Finnish geothermal heat player QHeat secures €3.3m loan for drilling rig

Small drilling rig, Finland (source: QHeat)

Finland’s Climate Fund has provided a €3.3 million loan to Finnish geothermal heat exchanger QHeat to acquire a more efficient drilling rig for targeting mid-depth geothermal resources.

The Finnish Climate Fund has granted a capital loan of 3.3 million euros to Quantitative Heat Oy (QHeat) which will be mainly allocated to the purchase of new and more efficient drilling equipment for drilling heat wells (geothermal) of medium depth. The funding can support the development of the geothermal heating sector as well as accelerate the implementation of alternative solutions for combustion in the real estate energy sector.

Geothermal heating is a developing industry with great potential for climate action in applications such as low-emission heating solutions, balancing seasonal variations in energy production and the development of district heating networks. local.

It offers more alternatives to combustion and is thus part of the solution to moving away from the use of fossil fuels for heating. Heat sinks generate heat efficiently and without combustion. Mid-depth heat sinks can also be used to cool real estate and they can store energy to smooth out seasonal variations.

QHeat is to date the only Finnish operator to have successfully drilled medium-depth heat sinks. Their solution is particularly suitable for large, densely built properties, such as residential areas dominated by apartment buildings, shopping malls, hospitals, airports and industrial facilities. The company also aims to create local heat networks, where buildings and operators joining the network could exchange energy through medium-depth heat sinks.

Comparison of conventional and deep heat pumps (source: QHeat)

Decentralized solutions are needed to combat climate change, and our solution applies this concept to the production of heating energy. With the new equipment, we will be able to cut drilling times in half, making investments in renewable energy profitable for our customers as well.Says QHeat CEO Erika Salmenvaara.

The industry still carries obvious risks, for example with regard to the profitability of the drilling process, which makes it difficult to obtain financing on market terms. QHeat’s solution is based on Finnish expertise and cooperation. Our investment can support the creation of a geothermal cluster in Finland, also supporting its export potential“says the CEO of the Climate Fund Paula Laineclarifying the context of the investment decision.

QHeating solution:

Mid-depth heat sinks harness geothermal energy originating from the earth’s core and bound deep within bedrock. In addition to heating, they can be used for cooling real estate and as flexible seasonal underground storage for energy. The stored heat can consist of waste heat from waste incineration, cooling condensate or process heat.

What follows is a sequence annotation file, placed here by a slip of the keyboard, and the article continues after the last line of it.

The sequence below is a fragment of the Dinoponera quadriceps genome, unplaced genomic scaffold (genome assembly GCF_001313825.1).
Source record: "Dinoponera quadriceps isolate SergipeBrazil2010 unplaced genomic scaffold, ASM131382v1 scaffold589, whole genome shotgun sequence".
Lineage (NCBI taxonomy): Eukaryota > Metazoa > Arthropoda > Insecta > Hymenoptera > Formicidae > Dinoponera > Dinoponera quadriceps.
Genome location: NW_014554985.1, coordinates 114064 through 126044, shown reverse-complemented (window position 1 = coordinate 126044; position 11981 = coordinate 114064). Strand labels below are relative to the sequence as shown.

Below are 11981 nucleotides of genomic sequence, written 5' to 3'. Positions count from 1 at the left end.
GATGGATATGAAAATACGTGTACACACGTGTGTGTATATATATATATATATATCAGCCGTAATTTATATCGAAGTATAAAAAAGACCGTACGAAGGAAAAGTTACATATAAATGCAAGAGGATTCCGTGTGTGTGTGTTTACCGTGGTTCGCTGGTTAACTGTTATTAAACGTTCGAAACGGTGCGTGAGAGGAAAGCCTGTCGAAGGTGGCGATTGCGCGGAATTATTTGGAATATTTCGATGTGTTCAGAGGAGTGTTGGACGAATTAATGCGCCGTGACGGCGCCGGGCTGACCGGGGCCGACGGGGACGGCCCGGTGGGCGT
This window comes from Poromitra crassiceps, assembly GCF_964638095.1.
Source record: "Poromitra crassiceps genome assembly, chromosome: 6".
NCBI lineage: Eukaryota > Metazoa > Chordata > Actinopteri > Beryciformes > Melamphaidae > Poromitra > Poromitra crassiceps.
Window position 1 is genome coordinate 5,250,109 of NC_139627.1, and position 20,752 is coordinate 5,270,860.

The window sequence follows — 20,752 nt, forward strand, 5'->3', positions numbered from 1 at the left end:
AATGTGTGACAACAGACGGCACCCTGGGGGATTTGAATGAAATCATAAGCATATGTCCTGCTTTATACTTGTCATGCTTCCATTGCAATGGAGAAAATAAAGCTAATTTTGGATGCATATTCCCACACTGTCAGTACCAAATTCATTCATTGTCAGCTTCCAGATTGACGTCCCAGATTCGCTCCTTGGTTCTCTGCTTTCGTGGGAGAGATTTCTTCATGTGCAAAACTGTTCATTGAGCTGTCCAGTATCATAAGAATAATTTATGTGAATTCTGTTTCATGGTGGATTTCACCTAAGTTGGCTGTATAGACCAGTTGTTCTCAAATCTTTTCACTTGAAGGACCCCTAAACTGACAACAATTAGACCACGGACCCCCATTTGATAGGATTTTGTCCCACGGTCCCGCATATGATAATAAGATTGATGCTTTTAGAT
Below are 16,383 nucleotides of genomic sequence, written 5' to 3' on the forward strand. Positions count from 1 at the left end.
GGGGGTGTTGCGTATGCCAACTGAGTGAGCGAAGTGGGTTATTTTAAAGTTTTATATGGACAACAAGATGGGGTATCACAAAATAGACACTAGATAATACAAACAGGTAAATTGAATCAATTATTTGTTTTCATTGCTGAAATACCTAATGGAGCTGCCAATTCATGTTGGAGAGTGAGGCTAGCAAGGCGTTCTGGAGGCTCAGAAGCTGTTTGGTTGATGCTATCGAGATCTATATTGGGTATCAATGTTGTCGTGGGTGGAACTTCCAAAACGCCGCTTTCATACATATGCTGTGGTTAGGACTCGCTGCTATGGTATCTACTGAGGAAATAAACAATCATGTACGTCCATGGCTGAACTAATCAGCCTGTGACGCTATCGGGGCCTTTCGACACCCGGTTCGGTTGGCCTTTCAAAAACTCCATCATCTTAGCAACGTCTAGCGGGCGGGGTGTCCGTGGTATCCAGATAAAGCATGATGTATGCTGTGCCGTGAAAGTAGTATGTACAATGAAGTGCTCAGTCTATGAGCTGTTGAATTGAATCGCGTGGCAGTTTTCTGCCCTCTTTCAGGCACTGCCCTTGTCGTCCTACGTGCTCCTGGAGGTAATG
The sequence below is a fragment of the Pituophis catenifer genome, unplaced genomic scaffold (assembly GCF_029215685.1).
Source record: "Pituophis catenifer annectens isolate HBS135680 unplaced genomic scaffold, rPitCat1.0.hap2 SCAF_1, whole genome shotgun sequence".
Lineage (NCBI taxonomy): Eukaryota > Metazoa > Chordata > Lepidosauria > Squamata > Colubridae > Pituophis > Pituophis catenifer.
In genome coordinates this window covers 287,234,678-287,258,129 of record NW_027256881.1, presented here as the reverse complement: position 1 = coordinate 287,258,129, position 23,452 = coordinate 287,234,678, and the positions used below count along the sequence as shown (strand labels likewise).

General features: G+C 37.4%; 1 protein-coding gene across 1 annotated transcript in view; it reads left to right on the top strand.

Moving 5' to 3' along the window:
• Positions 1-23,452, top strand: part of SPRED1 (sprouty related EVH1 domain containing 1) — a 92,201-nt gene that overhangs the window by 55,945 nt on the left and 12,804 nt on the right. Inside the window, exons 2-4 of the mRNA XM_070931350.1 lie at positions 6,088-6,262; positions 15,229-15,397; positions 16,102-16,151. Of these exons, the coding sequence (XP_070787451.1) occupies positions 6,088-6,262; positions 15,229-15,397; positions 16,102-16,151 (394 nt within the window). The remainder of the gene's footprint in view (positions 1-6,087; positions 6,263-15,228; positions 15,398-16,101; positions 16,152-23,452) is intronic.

QHeat drills its wells with air hammer technology, which is well suited to Finland’s harsh soil. There is no depth limit for pneumatic hammer drilling and compressed air pushes loose soil to the surface through the boreholes. A single well, approximately 1.5 kilometers deep, generates heating or cooling for approximately 10,000 to 15,000 square meters of floor space and is an excellent choice for densely built-up areas with large heating requirements. In December 2021, the company announced a collaboration with Geomachine Oy to develop the world’s first well drilling rig designed for drilling geothermal heating wells.

The company also aims to enable the creation of local heating networks in which buildings and operators joining the network heat and cool themselves from medium-deep heat sinks and exchange energy via pipes. These networks would also allow the storage of excess waste heat. Drilling for the first project and construction of the network in the Finnoo district of Espoo began in December 2021.

The benefits of geothermal heat sinks include predictable capital costs due to the long life of the solution as well as energy efficiency during use. A single moderately deep heat sink has a capacity equivalent to about 30 to 40 regular 300 meter heat sinks.

A medium-depth heat sink will provide an estimated annual emission reduction of 41 t CO2e. If the company’s business plans are successful, they will generate a calculated cumulative emissions reduction potential of 115 kt CO2e over ten years. The reduction in emissions will be attributed to the Finnish effort sharing sector and has been calculated assuming that 85% of the solution will replace municipal heating and 15% process heat generation. The calculations concerning urban heating take into account the achievement of carbon neutrality objectives by 2030, the average emission factors of urban heating being retained as the reference mode of production.

The company’s total funding requirement is €7.7 million, and QHeat has raised approximately €2 million in private equity funding and €1 million in shareholder loans.

The capital loan of €3.3 million from the Climate Fund will be used to purchase new drilling technology to increase the company’s current drilling capacity. Interest on the capital loan from the Climate Fund is calculated at the market rate indicated in the table of EU reference interest rates. In other words, the Climate Fund is entitled to the market rate on its capital loan. The capital loan also includes a conversion right.

Source: Ilmasto Rahasto/ Climate Fund

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